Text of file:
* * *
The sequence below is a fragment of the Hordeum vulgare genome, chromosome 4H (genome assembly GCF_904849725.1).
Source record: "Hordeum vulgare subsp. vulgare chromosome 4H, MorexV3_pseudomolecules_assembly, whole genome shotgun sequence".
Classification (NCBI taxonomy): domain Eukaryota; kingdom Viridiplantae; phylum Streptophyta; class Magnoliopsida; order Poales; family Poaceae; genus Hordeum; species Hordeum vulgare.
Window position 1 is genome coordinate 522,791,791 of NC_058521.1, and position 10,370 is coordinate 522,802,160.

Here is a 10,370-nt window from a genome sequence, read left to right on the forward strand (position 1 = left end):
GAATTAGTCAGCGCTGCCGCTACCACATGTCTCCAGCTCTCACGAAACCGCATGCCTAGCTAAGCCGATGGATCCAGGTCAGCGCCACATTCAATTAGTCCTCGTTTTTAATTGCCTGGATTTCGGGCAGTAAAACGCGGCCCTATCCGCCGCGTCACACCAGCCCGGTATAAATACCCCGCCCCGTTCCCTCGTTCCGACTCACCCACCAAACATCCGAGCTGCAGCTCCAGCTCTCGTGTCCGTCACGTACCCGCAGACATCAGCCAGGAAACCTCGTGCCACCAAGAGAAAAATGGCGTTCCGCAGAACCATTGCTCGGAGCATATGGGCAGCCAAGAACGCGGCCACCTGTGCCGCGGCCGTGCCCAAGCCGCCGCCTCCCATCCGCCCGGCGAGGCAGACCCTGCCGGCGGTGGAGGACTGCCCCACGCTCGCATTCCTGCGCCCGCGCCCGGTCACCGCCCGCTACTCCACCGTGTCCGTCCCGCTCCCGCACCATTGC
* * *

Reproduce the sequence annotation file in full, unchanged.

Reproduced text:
The sequence below is a fragment of the Hordeum vulgare genome, chromosome 4H (genome assembly GCF_904849725.1).
Source record: "Hordeum vulgare subsp. vulgare chromosome 4H, MorexV3_pseudomolecules_assembly, whole genome shotgun sequence".
Classification (NCBI taxonomy): domain Eukaryota; kingdom Viridiplantae; phylum Streptophyta; class Magnoliopsida; order Poales; family Poaceae; genus Hordeum; species Hordeum vulgare.
Window position 1 is genome coordinate 522,791,791 of NC_058521.1, and position 10,370 is coordinate 522,802,160.

Here is a 10,370-nt window from a genome sequence, read left to right on the forward strand (position 1 = left end):
GAATTAGTCAGCGCTGCCGCTACCACATGTCTCCAGCTCTCACGAAACCGCATGCCTAGCTAAGCCGATGGATCCAGGTCAGCGCCACATTCAATTAGTCCTCGTTTTTAATTGCCTGGATTTCGGGCAGTAAAACGCGGCCCTATCCGCCGCGTCACACCAGCCCGGTATAAATACCCCGCCCCGTTCCCTCGTTCCGACTCACCCACCAAACATCCGAGCTGCAGCTCCAGCTCTCGTGTCCGTCACGTACCCGCAGACATCAGCCAGGAAACCTCGTGCCACCAAGAGAAAAATGGCGTTCCGCAGAACCATTGCTCGGAGCATATGGGCAGCCAAGAACGCGGCCACCTGTGCCGCGGCCGTGCCCAAGCCGCCGCCTCCCATCCGCCCGGCGAGGCAGACCCTGCCGGCGGTGGAGGACTGCCCCACGCTCGCATTCCTGCGCCCGCGCCCGGTCACCGCCCGCTACTCCACCGTGTCCGTCCCGCTCCCGCACCATTGC